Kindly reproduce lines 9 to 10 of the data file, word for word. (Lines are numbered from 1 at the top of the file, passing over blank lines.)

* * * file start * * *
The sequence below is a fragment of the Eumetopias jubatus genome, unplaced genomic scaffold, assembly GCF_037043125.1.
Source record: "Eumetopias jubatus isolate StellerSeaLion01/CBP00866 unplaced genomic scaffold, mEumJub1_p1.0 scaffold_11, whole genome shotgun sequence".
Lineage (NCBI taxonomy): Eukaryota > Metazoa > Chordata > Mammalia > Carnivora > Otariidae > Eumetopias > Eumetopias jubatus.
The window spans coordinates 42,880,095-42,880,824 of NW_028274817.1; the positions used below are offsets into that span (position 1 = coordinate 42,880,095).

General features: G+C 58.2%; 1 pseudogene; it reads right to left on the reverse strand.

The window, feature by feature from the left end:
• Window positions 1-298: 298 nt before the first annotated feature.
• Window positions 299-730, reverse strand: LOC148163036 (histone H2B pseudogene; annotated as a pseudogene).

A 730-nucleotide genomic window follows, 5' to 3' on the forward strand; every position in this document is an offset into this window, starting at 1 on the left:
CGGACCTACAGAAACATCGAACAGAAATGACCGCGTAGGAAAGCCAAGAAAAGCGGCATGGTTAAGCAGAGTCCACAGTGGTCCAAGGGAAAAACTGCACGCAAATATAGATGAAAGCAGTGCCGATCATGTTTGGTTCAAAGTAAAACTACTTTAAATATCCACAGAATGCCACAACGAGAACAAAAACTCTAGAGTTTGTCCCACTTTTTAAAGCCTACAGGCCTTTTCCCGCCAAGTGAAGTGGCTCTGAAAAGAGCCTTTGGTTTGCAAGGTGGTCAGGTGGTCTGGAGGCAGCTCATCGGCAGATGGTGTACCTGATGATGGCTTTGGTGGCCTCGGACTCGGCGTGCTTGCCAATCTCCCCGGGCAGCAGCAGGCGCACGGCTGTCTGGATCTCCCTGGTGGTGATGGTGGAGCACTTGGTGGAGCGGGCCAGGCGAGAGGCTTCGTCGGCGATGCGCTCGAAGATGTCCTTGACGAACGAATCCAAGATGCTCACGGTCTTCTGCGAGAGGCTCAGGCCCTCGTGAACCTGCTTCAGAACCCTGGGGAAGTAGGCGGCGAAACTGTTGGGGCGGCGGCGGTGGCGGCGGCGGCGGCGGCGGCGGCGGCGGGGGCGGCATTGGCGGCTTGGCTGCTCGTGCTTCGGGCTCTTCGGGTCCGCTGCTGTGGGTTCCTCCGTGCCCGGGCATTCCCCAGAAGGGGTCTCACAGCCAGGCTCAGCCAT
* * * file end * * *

A 730-nucleotide genomic window follows, 5' to 3' on the forward strand; every position in this document is an offset into this window, starting at 1 on the left:
CGGACCTACAGAAACATCGAACAGAAATGACCGCGTAGGAAAGCCAAGAAAAGCGGCATGGTTAAGCAGAGTCCACAGTGGTCCAAGGGAAAAACTGCACGCAAATATAGATGAAAGCAGTGCCGATCATGTTTGGTTCAAAGTAAAACTACTTTAAATATCCACAGAATGCCACAACGAGAACAAAAACTCTAGAGTTTGTCCCACTTTTTAAAGCCTACAGGCCTTTTCCCGCCAAGTGAAGTGGCTCTGAAAAGAGCCTTTGGTTTGCAAGGTGGTCAGGTGGTCTGGAGGCAGCTCATCGGCAGATGGTGTACCTGATGATGGCTTTGGTGGCCTCGGACTCGGCGTGCTTGCCAATCTCCCCGGGCAGCAGCAGGCGCACGGCTGTCTGGATCTCCCTGGTGGTGATGGTGGAGCACTTGGTGGAGCGGGCCAGGCGAGAGGCTTCGTCGGCGATGCGCTCGAAGATGTCCTTGACGAACGAATCCAAGATGCTCACGGTCTTCTGCGAGAGGCTCAGGCCCTCGTGAACCTGCTTCAGAACCCTGGGGAAGTAGGCGGCGAAACTGTTGGGGCGGCGGCGGTGGCGGCGGCGGCGGCGGCGGCGGCGGCGGGGGCGGCATTGGCGGCTTGGCTGCTCGTGCTTCGGGCTCTTCGGGTCCGCTGCTGTGGGTTCCTCCGTGCCCGGGCATTCCCCAGAAGGGGTCTCACAGCCAGGCTCAGCCAT